A new way of no-solder prototyping


The use of Grove connectors really opens up the possibilities for rapidly prototyping different systems and different configurations. I am using this system in the solar-powered SunRover robot to great effectiveness (Figure 11). It lets me organize components and allows for flexibility in configuration. I will be talking about a number of specialized Grove modules in future columns.

Figure 11: The Grove system in SunRover.

Coming Next Column

The debate at SwitchDoc Labs has been: Do we do a project with the ZX distance and gesture sensor from SparkFun [5], or do we finish the solar project series first? After some back and forth: Solar power fans, start your engines. Again. The sunny part of the year is coming, so I am now going to build two ESP8266 solar-powered units. I will be setting up and executing a test on how much additional solar power you can get by adding sun tracking to your solar-powered Pi or Arduino projects. I am running two computers side by side on solar panels, with one tracking the sun and the other facing due south. It should be interesting to find out the exact numbers. A Raspberry Pi will collect all the data by reading the JSON from the individual solar-powered ESP8266 units. Back to the gesture sensor in the near future!

Figure 10: Grove four-channel I2C mux with five I2C devices hooked up.

Questions & Answers

Q: I have an AM2315 I2C encased temperature and humidity sensor (Figure 12) for outside use, and I can't see it on i2cdetect on the Raspberry Pi or the I2C scanner on the Arduino. Is it bad?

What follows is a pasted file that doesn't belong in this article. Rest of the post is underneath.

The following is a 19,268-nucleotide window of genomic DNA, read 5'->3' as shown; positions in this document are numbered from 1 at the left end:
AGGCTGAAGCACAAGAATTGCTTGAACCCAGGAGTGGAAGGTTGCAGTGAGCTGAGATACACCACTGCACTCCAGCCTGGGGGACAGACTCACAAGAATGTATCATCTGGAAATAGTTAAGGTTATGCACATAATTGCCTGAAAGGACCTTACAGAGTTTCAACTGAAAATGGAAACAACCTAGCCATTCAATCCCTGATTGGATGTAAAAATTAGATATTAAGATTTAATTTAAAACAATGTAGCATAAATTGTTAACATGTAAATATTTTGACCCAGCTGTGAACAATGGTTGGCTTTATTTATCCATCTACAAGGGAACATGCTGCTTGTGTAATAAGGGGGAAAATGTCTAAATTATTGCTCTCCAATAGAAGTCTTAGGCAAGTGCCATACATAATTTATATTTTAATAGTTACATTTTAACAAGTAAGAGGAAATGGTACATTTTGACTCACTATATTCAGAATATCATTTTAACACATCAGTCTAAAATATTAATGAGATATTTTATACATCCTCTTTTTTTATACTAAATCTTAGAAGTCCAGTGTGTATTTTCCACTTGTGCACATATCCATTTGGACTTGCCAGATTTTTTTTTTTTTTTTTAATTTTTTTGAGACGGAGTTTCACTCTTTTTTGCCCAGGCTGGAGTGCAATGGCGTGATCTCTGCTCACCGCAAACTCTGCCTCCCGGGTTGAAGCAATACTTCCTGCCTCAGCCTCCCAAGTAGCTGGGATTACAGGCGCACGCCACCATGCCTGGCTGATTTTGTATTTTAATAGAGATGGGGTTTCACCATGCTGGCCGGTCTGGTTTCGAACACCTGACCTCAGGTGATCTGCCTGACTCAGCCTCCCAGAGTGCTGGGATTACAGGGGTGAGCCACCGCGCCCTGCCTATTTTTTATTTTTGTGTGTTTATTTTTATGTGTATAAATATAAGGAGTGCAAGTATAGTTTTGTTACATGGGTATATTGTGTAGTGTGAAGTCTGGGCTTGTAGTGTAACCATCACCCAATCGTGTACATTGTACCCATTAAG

Best regards, Eavan

A: Naughty sensor. It is very unlikely the sensor is dead. Possible? Yes. Likely? No.

Here's what you need to consider:

1. Check your wiring. Note that the colors aren't a reliable guide to what wire goes where. Make sure you read the label on the wires. I'm sure you have done this, but check it again. The colors vary from batch to batch.

2. The AM2315 outdoor temperature sensor is at address 0x5C. The manufacturer of the device puts the sensor into sleep mode, except when it is going to be used, to avoid self-heating. This means you have to go through a sequence to make sure the device is awake and responding, which is why it doesn't respond to an Arduino I2C scan or a Raspberry Pi i2cdetect.

The best thing to do to determine if it is actually there is to run the test software for the Raspberry Pi [6] and the Arduino [7] and see if you are getting data. This is how I detect whether it is present. I get this question quite often, and I have never had a dead sensor yet; however, there is always a first time!

Figure 12: An AM2315 on the side of WeatherPi.

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